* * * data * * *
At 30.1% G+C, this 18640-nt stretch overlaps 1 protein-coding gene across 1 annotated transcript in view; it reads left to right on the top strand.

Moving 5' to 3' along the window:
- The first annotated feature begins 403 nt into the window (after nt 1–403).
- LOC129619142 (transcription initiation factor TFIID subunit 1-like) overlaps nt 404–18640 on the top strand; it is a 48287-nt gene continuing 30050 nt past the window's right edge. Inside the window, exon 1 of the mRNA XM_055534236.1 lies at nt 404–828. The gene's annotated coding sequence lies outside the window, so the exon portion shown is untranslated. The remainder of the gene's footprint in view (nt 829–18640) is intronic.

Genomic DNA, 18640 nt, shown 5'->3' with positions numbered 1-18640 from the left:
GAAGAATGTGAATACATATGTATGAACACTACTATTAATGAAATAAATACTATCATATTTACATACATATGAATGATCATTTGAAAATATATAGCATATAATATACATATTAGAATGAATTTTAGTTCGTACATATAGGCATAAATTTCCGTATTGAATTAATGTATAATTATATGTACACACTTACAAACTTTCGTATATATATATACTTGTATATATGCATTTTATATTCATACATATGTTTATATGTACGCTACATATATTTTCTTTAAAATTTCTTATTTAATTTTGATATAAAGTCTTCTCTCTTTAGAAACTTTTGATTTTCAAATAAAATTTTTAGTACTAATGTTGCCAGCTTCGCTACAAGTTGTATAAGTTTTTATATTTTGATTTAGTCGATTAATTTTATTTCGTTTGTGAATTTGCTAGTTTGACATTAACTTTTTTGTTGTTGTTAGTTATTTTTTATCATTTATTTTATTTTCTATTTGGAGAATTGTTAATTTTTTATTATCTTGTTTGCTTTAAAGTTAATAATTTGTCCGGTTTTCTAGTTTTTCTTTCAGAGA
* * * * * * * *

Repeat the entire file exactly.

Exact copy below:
At 30.1% G+C, this 18640-nt stretch overlaps 1 protein-coding gene across 1 annotated transcript in view; it reads left to right on the top strand.

Moving 5' to 3' along the window:
- The first annotated feature begins 403 nt into the window (after nt 1–403).
- LOC129619142 (transcription initiation factor TFIID subunit 1-like) overlaps nt 404–18640 on the top strand; it is a 48287-nt gene continuing 30050 nt past the window's right edge. Inside the window, exon 1 of the mRNA XM_055534236.1 lies at nt 404–828. The gene's annotated coding sequence lies outside the window, so the exon portion shown is untranslated. The remainder of the gene's footprint in view (nt 829–18640) is intronic.

Genomic DNA, 18640 nt, shown 5'->3' with positions numbered 1-18640 from the left:
GAAGAATGTGAATACATATGTATGAACACTACTATTAATGAAATAAATACTATCATATTTACATACATATGAATGATCATTTGAAAATATATAGCATATAATATACATATTAGAATGAATTTTAGTTCGTACATATAGGCATAAATTTCCGTATTGAATTAATGTATAATTATATGTACACACTTACAAACTTTCGTATATATATATACTTGTATATATGCATTTTATATTCATACATATGTTTATATGTACGCTACATATATTTTCTTTAAAATTTCTTATTTAATTTTGATATAAAGTCTTCTCTCTTTAGAAACTTTTGATTTTCAAATAAAATTTTTAGTACTAATGTTGCCAGCTTCGCTACAAGTTGTATAAGTTTTTATATTTTGATTTAGTCGATTAATTTTATTTCGTTTGTGAATTTGCTAGTTTGACATTAACTTTTTTGTTGTTGTTAGTTATTTTTTATCATTTATTTTATTTTCTATTTGGAGAATTGTTAATTTTTTATTATCTTGTTTGCTTTAAAGTTAATAATTTGTCCGGTTTTCTAGTTTTTCTTTCAGAGA